It’s important to understand the components of a fire. There are four key elements that make a fire: fuel, oxygen, heat, and the chemical reaction of fire. See the fire triangle below:
The first step in using a fire extinguisher is to determine which type would work best in a certain environment. For example, a Class K fire extinguisher – which uses alkaline agents – is best suited for a kitchen or restaurant. Meanwhile, a Class B extinguisher is best for putting out gasoline-fueled fires, so it’s a good idea to have it on hand when grilling at home.
Experts recommend using the P.A.S.S. method when using a fire extinguisher:
Here is a step-by-step explanation of what to do in the event of a fire:
Microwaves: If the fire has not spread past the microwave, close the microwave door and unplug the appliance if you’re able to safely reach the outlet. Shutting the door will cut the fire off from oxygen and suffocate the flames.
Ovens: If the fire has not spread past the oven, close the oven door and unplug it if you can safely reach the outlet. If the fire has spread or is too large to close the door, use the proper fire extinguisher to put out the flames. The type of fire extinguisher you should use will depend on what started the fire. For example, if the fire is grease-fueled, use a Class K extinguisher. If the fire started due to faulty wiring, use a Class C extinguisher.
Gas fires: Water will not put out a gas fire. If you don’t have the proper fire extinguisher on hand, try to smother the flames using a blanket. If you own a gas fireplace, make sure you have the correct type of fire extinguisher nearby.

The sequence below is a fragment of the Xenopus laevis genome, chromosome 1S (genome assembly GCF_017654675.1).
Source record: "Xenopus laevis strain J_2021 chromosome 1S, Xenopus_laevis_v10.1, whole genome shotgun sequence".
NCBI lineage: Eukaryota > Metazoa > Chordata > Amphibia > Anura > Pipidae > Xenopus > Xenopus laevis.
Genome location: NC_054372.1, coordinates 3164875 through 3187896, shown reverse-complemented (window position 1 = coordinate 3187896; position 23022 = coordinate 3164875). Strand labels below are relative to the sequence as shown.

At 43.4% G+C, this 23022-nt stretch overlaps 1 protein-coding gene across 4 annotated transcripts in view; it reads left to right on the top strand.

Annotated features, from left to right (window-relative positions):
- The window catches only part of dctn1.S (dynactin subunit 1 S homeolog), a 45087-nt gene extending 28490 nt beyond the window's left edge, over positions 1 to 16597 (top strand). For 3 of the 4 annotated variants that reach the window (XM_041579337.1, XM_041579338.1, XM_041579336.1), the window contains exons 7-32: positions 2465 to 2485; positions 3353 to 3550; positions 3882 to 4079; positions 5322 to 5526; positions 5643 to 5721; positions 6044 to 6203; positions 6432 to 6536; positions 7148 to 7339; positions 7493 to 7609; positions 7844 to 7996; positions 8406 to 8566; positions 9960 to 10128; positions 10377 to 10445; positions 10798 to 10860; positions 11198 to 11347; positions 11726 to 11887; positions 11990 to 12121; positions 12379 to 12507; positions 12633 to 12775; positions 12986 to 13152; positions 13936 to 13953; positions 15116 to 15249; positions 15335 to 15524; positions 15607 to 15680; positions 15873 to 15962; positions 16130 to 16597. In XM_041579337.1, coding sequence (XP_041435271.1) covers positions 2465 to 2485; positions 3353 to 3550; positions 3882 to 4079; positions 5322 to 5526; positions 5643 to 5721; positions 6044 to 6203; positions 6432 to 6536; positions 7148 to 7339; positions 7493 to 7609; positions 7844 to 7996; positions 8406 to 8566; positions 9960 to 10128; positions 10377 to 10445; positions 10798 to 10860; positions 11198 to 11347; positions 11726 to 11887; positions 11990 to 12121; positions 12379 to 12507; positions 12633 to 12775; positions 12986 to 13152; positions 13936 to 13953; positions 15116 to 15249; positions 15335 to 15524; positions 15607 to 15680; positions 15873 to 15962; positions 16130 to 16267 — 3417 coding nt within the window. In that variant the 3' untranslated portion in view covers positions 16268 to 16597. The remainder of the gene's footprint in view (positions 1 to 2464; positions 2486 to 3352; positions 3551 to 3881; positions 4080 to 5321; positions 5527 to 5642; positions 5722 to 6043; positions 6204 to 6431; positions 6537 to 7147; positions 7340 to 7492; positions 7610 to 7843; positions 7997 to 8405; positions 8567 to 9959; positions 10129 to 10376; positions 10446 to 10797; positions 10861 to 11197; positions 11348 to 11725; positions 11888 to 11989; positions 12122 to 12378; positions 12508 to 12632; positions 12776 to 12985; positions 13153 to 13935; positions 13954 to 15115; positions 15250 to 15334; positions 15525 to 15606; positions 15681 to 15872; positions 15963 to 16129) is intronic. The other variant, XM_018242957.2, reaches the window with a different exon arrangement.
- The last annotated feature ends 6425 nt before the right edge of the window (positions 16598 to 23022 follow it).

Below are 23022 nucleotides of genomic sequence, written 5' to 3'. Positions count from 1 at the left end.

Televisions: The heat from a television can start a fire if flammable objects are too close. And, like most types of electric devices, televisions can malfunction, spark, and cause an electrical fire. If your television is smoking or on fire, unplug it if you’re able to do so safely. Be sure to have the correct type of fire extinguisher in your home in the event of an electrical fire.
Campfires: If your weekend plans involve burning a campfire, remember to keep the flames at a manageable level and never leave the fire unattended. Once the wood has burned down to ash, pour water onto the embers until you no longer hear a sizzling sound. If you don’t have water on hand, dirt will also put out the embers. Before leaving the campfire, carefully test the heat level with your hand. If it still feels hot to touch, it’s too hot to leave unattended.
Fires can lead to a myriad of environmental, societal, and financial hardships. In the U.S. alone, NIFC reported more than 52,000 wildfires burned nearly 8.9 million acres in 2020.
2020 was a particularly bad year for wildfires in the U.S. More than 30 fatalities were reported on the West Coast as wildfires ravaged California, Oregon, and Washington.
House fires can lead to deep financial stress. The average insurance claim for a house fire is about $80,000. Currently, fires are the fourth most common insurance claim for property damage.
People ages 65 or older are twice as likely to be injured or die in a house fire compared to the rest of the population. Following are fire safety tips for senior citizens.
More than 43 million Americans live with a disability. So, it’s important to understand how to stay safe in the event of a fire. Here are fire safety tips for people with disabilities:
A fire can have a major impact on your life. But preparing ahead of time and practicing prevention habits can ease the risk of house fires.
The most important tip in this guide is to make a safety plan for your household. With your fire safety plan intact, you can escape from a house fire with minimal damage.
It’s worth noting that everyone’s fire safety plan will look different. Depending on your living situation, you may need to account for different challenges if a fire breaks out. That’s ok – just think through what you will need to quickly and safely exit your home.
“In just two minutes a fire can become life-threatening, ready.gov says. In five minutes, a residence can be engulfed in flames. Prepare now for what could happen.”